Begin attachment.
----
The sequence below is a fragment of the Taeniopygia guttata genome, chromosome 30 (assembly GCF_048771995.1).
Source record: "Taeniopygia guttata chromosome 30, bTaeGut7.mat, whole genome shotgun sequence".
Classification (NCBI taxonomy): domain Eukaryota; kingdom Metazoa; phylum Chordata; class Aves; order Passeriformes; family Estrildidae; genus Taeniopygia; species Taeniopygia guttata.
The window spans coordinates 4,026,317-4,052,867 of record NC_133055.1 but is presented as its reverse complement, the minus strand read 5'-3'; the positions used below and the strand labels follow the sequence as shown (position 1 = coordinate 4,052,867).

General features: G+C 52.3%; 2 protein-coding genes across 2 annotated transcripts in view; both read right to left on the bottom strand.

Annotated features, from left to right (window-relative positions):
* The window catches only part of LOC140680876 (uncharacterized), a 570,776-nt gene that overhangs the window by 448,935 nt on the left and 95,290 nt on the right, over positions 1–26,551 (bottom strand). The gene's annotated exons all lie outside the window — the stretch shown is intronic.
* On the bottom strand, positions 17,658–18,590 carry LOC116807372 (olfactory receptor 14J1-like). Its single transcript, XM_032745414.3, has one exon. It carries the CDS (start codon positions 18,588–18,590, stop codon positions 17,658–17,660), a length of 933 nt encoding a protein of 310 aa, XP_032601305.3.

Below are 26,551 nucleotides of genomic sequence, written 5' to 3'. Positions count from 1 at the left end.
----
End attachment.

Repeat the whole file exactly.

The sequence below is a fragment of the Taeniopygia guttata genome, chromosome 30 (assembly GCF_048771995.1).
Source record: "Taeniopygia guttata chromosome 30, bTaeGut7.mat, whole genome shotgun sequence".
Classification (NCBI taxonomy): domain Eukaryota; kingdom Metazoa; phylum Chordata; class Aves; order Passeriformes; family Estrildidae; genus Taeniopygia; species Taeniopygia guttata.
The window spans coordinates 4,026,317-4,052,867 of record NC_133055.1 but is presented as its reverse complement, the minus strand read 5'-3'; the positions used below and the strand labels follow the sequence as shown (position 1 = coordinate 4,052,867).

General features: G+C 52.3%; 2 protein-coding genes across 2 annotated transcripts in view; both read right to left on the bottom strand.

Annotated features, from left to right (window-relative positions):
* The window catches only part of LOC140680876 (uncharacterized), a 570,776-nt gene that overhangs the window by 448,935 nt on the left and 95,290 nt on the right, over positions 1–26,551 (bottom strand). The gene's annotated exons all lie outside the window — the stretch shown is intronic.
* On the bottom strand, positions 17,658–18,590 carry LOC116807372 (olfactory receptor 14J1-like). Its single transcript, XM_032745414.3, has one exon. It carries the CDS (start codon positions 18,588–18,590, stop codon positions 17,658–17,660), a length of 933 nt encoding a protein of 310 aa, XP_032601305.3.

Below are 26,551 nucleotides of genomic sequence, written 5' to 3'. Positions count from 1 at the left end.